State oil firm Saudi Aramco will keep spending on oil and gas projects within the kingdom through 2014 at about $60 billion, a newspaper reported on Wednesday, quoting a contractor in business with the company.
The top oil exporter’s five-year plan would be $10 billion cheaper than the last plan coming to completion in June.
“Saudi Aramco has informed its large local contractors and agents of global firms that it had allocated a budget reaching $60 billion … to carry out oil and gas projects of various sizes up to 2014,” al-Watan newspaper reported, citing one of Aramco’s large contractors.
Saudi Oil Minister Ali al-Naimi declined to give financial details for the 5-year investment plan.”That is proprietary information,” he told reporters at a conference in Vienna. “We have said we will stay the course (on investment) and we will stay the course.”
Naimi reiterated that the kingdom would invest in boosting oil capacity when needed. Saudi Arabia has not made public further plans to boost capacity beyond a programme ending this year to take it to 12.5 million barrels per day, but it has outlined how it could reach 15 million bpd in the future.
Saudi Arabia has a long-held policy to keep 1.5 million to 2.0 million bpd to meet any surprise outages in the global oil supplies.
When the kingdom completes expansion plans, it will have over double the capacity cushion it likes to keep. Output stands just below 8 million bpd.
“We will be idling with 4.5 million bpd of spare capacity. That is a lot of spare capacity. So we will be investing when we need it,” Naimi said.
State oil firm Saudi Aramco also declined to comment on the Watan report on Wednesday.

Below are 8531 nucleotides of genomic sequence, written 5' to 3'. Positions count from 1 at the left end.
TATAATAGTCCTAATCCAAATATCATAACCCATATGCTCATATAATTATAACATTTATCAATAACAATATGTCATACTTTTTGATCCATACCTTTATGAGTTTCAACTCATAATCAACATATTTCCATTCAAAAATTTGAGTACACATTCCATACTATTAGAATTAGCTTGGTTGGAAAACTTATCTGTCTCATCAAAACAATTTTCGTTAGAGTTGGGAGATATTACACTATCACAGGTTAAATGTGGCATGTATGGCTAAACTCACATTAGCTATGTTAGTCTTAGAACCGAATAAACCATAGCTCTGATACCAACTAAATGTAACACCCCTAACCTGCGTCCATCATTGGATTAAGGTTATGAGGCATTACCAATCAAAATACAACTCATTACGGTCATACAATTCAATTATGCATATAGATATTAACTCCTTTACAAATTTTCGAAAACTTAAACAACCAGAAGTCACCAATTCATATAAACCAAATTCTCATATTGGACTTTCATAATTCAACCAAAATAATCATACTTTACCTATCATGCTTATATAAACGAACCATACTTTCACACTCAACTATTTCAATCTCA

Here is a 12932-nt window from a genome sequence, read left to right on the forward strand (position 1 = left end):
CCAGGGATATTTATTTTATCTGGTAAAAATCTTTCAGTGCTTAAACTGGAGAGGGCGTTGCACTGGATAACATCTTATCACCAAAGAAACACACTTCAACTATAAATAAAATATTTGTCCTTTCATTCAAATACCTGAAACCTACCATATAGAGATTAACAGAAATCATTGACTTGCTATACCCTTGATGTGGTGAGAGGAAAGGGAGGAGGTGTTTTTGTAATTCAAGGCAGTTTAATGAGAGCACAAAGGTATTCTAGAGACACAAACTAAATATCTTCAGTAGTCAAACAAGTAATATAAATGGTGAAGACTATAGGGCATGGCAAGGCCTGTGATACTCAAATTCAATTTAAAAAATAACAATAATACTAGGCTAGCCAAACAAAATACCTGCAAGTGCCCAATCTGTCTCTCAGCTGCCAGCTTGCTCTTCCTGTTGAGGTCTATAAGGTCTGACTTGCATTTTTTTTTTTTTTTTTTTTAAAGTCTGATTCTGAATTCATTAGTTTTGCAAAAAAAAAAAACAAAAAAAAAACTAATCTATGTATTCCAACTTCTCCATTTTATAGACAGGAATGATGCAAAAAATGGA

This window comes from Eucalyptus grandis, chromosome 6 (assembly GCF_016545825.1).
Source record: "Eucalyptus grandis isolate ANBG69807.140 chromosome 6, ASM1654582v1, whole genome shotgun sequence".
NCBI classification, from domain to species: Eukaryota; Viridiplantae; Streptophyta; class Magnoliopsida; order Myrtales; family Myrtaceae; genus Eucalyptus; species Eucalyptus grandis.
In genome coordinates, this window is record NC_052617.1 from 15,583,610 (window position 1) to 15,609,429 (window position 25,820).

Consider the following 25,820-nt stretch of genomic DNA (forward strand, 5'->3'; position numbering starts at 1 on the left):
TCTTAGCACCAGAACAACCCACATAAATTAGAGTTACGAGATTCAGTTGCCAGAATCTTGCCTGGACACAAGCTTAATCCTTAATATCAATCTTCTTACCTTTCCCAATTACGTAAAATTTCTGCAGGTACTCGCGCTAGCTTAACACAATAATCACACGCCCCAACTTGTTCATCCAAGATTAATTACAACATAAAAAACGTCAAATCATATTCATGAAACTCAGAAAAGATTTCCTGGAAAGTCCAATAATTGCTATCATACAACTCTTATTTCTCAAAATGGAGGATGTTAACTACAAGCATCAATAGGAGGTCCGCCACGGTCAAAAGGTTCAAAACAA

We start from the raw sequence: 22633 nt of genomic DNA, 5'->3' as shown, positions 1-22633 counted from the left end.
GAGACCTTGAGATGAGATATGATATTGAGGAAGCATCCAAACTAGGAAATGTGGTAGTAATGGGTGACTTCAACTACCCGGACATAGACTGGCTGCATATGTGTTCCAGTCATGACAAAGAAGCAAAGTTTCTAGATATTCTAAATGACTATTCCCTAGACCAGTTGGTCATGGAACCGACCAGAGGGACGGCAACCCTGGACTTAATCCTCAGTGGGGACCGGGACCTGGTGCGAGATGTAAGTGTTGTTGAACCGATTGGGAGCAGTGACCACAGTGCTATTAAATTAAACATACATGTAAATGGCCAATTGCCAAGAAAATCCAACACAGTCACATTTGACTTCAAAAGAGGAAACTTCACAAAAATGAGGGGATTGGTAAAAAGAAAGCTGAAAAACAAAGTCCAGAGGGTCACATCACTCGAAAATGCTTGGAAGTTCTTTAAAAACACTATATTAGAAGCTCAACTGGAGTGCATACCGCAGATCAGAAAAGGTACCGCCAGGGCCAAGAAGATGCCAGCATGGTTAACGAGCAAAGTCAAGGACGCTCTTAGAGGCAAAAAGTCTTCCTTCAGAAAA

Aramco is looking to force down new project costs to take advantage of cheaper prices for raw materials due to the global economic downturn. The firm met contractors earlier this month to discuss bringing down costs.
“We are looking to trim costs on projects,” an industry insider told Reuters. “But that is it. This is not a lower investment number due to any project cancellations or anything like that.”
The kingdom is spending billions more on international joint ventures.
Turmoil in world credit markets and tumbling oil prices have prompted energy companies globally to review their more expensive projects or cut back on spending to preserve liquidity.
Aramco has laid out plans for 144 projects until 2014, including eight “giant” projects it announced earlier this month, without giving a timetable.
Last week ConocoPhillips said that the refiner would likely make an investment decision on its new Yanbu joint venture refinery in Saudi Arabia in early 2010.
Conoco and Aramco halted bidding on the construction of the planned 400,000 barrel per day (bpd) Yanbu refinery in November, citing uncertainties in the financial markets.
Conoco said the delay on the project would likely help drive down its construction costs, which had soared to around $12 billion as oil prices ran up to a record $147 a barrel in July 2008. Those costs had been estimated in 2006 at about $6 billion.